As a major piece of legislation inches its way through the Senate with little or no help from him, President Obama’s standing among voters and in the world arguably has never been lower.

President Obama speaks during a press conference. (Michael Reynolds/European Pressphoto Agency) President Obama speaks during a news conference. (Michael Reynolds/European Pressphoto Agency)


  • His foreign policy speech in Berlin was widely ridiculed. Liberals largely didn’t bother to defend him.
  • His poll numbers continue to slide.
  • Russia rebuffed him on Syria. China rebuffed him on cyberterrorism. Both the Israelis and Palestinians ignore him.
  • The economy remains fragile, poised to crash if the Fed shuts off the spigot, so his “recovery” remains the worst in modern times.
  • His fondest hope — to acclimatize the voters to bigger government — is in tatters as scandals have driven distrust of government through the roof.
  • The press has turned from sweet to sour, docile to confrontational.
  • There is and will likely never be a grand bargain during his presidency.
  • His most cherished accomplishment, Obamacare, remains hugely unpopular and is plagued by implementation issues.
  • He has managed to annoy the left and right on anti-terrorism tactics.
  • In most states where Senate seats are in play in 2014 he is a drag on the Democrat (e.g. Arkansas, Alaska, Louisiana, West Virginia, Colorado).
  • His anti-gun initiative failed and isn’t going to come back as its supporters hope.

That leaves three questions for the remainder of his term. First, what does he do for the next 3 1/2 years? What he wants he can’t have or can’t talk about without ruining it. Second, does he try to come back with a burst of bipartisanship or a foreign-policy coup (where that might occur is hard to discern), or does he continue to hope against hope that the House will flip in 2014, the Senate will hold and the American people will unleash him and the left to work their will? Third, what happens if and when a true national security crisis hits?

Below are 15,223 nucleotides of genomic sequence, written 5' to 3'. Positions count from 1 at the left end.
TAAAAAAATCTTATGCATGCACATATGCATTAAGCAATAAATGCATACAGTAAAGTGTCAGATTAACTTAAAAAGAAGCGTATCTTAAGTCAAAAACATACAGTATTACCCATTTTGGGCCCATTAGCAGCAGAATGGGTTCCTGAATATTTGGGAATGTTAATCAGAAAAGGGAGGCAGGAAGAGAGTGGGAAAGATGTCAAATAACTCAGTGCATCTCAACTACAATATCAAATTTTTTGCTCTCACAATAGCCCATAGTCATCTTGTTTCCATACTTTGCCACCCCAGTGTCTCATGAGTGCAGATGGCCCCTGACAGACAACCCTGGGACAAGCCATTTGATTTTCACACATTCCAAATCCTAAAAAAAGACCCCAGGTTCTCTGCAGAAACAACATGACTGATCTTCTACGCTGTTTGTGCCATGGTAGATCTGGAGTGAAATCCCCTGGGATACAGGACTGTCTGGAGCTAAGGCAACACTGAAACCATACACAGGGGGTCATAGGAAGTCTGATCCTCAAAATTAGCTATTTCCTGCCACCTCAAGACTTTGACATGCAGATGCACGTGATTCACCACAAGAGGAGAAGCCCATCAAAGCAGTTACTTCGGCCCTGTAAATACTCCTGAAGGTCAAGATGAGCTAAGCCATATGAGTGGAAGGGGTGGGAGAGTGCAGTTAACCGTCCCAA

I will focus on the last since it is most important. On one hand, many a president has steadied his ship by showing command in foreign affairs. Unfortunately for him, Obama’s retrenchment, retreat and reduction in the defense budget don’t suggest a formula for foreign policy success. Moreover, the looming disasters (Iran with the bomb, Syria’s chemical weapons in the hands of terrorists, Jordan collapsing under the weight of refugees, a confrontation between China and one of our allies in Asia) not to mention the potential, God forbid, of another terrorist attack, outweigh whatever opportunities might be available (e.g. the “peace process” is dead, his nuke-free-world ambitions are laughable, a terrific outcome from our premature evacuation in Afghanistan isn’t happening). And if serious dangers do present them, does anyone have confidence that the likes of John Kerry, John Brennan, Chuck Hagel and Susan Rice will display competence?

An adviser to a senior Republican senator expects “a lot of skirmishes, trench warfare and small ball” from here on out. From today’s vantage point, that does seem most likely. It is not unusual for presidents in their second term to run out of gas as most of their ideas have been implemented or rejected and third stringers come into the White House. But we are just finishing the first six months of Obama’s second term. That’s a long time to vamp and lash out at straw men.

Jennifer Rubin writes the Right Turn blog for The Post, offering reported opinion from a conservative perspective.